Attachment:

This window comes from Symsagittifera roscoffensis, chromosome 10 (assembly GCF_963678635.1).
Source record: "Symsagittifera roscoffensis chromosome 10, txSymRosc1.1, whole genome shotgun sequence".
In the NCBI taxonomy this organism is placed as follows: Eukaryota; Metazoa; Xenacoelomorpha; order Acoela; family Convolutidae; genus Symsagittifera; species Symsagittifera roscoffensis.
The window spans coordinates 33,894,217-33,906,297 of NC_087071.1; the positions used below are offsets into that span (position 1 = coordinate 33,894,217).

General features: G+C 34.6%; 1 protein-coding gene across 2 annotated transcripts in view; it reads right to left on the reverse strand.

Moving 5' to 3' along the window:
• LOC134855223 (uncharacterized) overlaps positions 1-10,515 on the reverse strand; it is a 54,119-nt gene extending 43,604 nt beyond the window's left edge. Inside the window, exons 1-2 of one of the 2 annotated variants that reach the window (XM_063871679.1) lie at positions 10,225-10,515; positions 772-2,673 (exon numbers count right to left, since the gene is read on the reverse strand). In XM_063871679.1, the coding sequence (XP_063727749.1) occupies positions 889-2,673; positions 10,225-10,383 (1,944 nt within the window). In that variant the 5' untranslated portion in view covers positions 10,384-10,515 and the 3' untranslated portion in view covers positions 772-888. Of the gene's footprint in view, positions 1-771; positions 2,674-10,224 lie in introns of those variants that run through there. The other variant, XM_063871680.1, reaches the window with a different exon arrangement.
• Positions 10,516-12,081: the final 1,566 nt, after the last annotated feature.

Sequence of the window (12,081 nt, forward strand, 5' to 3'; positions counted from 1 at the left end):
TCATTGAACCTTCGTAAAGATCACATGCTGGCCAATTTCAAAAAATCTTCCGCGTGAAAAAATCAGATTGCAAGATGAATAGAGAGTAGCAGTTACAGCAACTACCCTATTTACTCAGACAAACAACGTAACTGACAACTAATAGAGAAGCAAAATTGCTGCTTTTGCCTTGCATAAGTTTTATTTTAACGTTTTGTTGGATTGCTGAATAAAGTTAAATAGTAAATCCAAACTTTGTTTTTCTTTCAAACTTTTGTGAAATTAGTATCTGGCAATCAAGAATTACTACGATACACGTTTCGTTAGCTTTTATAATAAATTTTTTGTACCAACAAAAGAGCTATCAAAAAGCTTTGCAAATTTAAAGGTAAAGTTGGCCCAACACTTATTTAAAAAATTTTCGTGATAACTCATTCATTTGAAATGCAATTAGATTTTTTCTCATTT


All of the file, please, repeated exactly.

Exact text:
This window comes from Symsagittifera roscoffensis, chromosome 10 (assembly GCF_963678635.1).
Source record: "Symsagittifera roscoffensis chromosome 10, txSymRosc1.1, whole genome shotgun sequence".
In the NCBI taxonomy this organism is placed as follows: Eukaryota; Metazoa; Xenacoelomorpha; order Acoela; family Convolutidae; genus Symsagittifera; species Symsagittifera roscoffensis.
The window spans coordinates 33,894,217-33,906,297 of NC_087071.1; the positions used below are offsets into that span (position 1 = coordinate 33,894,217).

General features: G+C 34.6%; 1 protein-coding gene across 2 annotated transcripts in view; it reads right to left on the reverse strand.

Moving 5' to 3' along the window:
• LOC134855223 (uncharacterized) overlaps positions 1-10,515 on the reverse strand; it is a 54,119-nt gene extending 43,604 nt beyond the window's left edge. Inside the window, exons 1-2 of one of the 2 annotated variants that reach the window (XM_063871679.1) lie at positions 10,225-10,515; positions 772-2,673 (exon numbers count right to left, since the gene is read on the reverse strand). In XM_063871679.1, the coding sequence (XP_063727749.1) occupies positions 889-2,673; positions 10,225-10,383 (1,944 nt within the window). In that variant the 5' untranslated portion in view covers positions 10,384-10,515 and the 3' untranslated portion in view covers positions 772-888. Of the gene's footprint in view, positions 1-771; positions 2,674-10,224 lie in introns of those variants that run through there. The other variant, XM_063871680.1, reaches the window with a different exon arrangement.
• Positions 10,516-12,081: the final 1,566 nt, after the last annotated feature.

Sequence of the window (12,081 nt, forward strand, 5' to 3'; positions counted from 1 at the left end):
TCATTGAACCTTCGTAAAGATCACATGCTGGCCAATTTCAAAAAATCTTCCGCGTGAAAAAATCAGATTGCAAGATGAATAGAGAGTAGCAGTTACAGCAACTACCCTATTTACTCAGACAAACAACGTAACTGACAACTAATAGAGAAGCAAAATTGCTGCTTTTGCCTTGCATAAGTTTTATTTTAACGTTTTGTTGGATTGCTGAATAAAGTTAAATAGTAAATCCAAACTTTGTTTTTCTTTCAAACTTTTGTGAAATTAGTATCTGGCAATCAAGAATTACTACGATACACGTTTCGTTAGCTTTTATAATAAATTTTTTGTACCAACAAAAGAGCTATCAAAAAGCTTTGCAAATTTAAAGGTAAAGTTGGCCCAACACTTATTTAAAAAATTTTCGTGATAACTCATTCATTTGAAATGCAATTAGATTTTTTCTCATTT